More importantly, under COVID-19, the service industries, especially those that need face-to-face interaction, suffered hardship, but contract-free service sectors equipped with information technology have had even more opportunities than usual. Financial transactions, especially international financial transactions, can be easily performed without direct contacts. In addition, a new trend in financial industry is led by FinTech. This may suggest that financial globalization can even be accelerated with the help of information technology and the developments of FinTech.
As a result, financial globalization may help to slow down the de-globalization of trade after COVID-19. As international financial transactions can be easily implemented, international trade transactions would be facilitated. In addition, financial openness may motivate international trade.
This special issue of the EAER features seven papers on important topics in both international trade and international macroeconomics and finance. Some observations and further thoughts for these contributions are provided below.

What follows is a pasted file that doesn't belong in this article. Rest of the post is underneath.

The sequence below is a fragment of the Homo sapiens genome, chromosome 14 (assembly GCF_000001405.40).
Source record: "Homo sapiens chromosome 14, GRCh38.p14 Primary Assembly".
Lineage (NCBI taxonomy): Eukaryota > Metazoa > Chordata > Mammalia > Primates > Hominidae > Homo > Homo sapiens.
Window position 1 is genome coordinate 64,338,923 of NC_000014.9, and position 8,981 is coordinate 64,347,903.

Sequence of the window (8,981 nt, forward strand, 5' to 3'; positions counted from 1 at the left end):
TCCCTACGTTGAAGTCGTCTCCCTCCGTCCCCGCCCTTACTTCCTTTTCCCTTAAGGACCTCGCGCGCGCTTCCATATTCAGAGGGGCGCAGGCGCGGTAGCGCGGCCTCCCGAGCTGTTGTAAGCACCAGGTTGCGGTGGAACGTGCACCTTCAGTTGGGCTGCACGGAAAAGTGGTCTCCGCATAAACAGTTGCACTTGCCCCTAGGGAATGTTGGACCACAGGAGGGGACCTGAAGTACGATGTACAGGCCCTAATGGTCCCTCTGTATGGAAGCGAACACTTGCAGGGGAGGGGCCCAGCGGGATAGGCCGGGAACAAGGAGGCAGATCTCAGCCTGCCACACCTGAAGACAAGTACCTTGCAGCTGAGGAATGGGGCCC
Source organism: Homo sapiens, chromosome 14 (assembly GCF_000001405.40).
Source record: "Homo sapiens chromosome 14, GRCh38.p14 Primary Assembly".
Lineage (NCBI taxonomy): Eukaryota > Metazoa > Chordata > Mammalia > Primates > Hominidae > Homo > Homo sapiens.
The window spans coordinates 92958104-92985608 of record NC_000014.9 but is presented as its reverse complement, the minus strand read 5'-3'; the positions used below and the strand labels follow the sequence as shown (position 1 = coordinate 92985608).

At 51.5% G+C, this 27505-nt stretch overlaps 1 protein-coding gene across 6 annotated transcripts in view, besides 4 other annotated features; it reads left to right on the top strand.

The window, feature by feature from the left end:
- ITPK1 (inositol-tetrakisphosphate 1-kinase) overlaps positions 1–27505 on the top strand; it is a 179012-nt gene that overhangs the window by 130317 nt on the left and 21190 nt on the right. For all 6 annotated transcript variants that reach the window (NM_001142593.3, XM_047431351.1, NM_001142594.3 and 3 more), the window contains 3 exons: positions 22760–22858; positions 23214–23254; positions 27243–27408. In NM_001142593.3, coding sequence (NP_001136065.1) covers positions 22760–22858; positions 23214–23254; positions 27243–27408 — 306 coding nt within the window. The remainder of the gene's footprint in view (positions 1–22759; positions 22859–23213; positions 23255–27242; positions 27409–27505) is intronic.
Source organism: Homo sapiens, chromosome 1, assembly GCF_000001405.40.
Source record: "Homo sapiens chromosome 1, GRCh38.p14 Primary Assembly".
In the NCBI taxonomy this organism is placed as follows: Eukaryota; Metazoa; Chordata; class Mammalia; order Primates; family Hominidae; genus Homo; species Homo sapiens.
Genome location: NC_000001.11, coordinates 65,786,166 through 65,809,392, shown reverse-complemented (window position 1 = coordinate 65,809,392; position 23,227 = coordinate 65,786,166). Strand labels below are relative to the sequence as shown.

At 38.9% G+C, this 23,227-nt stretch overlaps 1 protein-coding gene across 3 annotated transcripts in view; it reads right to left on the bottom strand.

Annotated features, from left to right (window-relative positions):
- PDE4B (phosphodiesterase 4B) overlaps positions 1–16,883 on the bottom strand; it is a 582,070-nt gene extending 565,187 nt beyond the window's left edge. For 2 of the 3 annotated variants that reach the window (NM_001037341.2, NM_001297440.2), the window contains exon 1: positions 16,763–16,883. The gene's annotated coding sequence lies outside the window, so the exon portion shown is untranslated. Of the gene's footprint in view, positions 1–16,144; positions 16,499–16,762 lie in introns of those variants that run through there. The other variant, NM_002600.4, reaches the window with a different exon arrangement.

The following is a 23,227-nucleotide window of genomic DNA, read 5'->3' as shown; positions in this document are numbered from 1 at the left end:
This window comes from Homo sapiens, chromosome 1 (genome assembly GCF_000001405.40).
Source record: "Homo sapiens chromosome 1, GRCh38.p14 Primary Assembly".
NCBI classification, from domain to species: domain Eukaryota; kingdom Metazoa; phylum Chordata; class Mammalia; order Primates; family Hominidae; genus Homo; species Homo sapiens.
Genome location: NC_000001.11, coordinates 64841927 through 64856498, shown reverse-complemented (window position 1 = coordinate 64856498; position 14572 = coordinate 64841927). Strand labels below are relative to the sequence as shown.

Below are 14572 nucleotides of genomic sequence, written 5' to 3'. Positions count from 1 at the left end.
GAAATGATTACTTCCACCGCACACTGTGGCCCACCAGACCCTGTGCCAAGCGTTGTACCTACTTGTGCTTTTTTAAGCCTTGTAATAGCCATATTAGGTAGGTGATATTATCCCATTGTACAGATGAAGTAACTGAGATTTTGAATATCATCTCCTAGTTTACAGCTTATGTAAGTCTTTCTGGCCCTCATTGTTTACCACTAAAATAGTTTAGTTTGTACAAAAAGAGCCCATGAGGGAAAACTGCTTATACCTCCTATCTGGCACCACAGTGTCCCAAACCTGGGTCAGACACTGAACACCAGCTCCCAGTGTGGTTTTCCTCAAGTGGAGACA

Gordon Hanson points out that China’s expansion to dominate world trade in labor-intensive manufactured products has reached a peak and appears to be reversing. That raises the interesting and important question of how China’s domination of these products will be replaced. In his essay Hanson explores three alternatives that might potentially serve that purpose, evaluating the likelihood of each.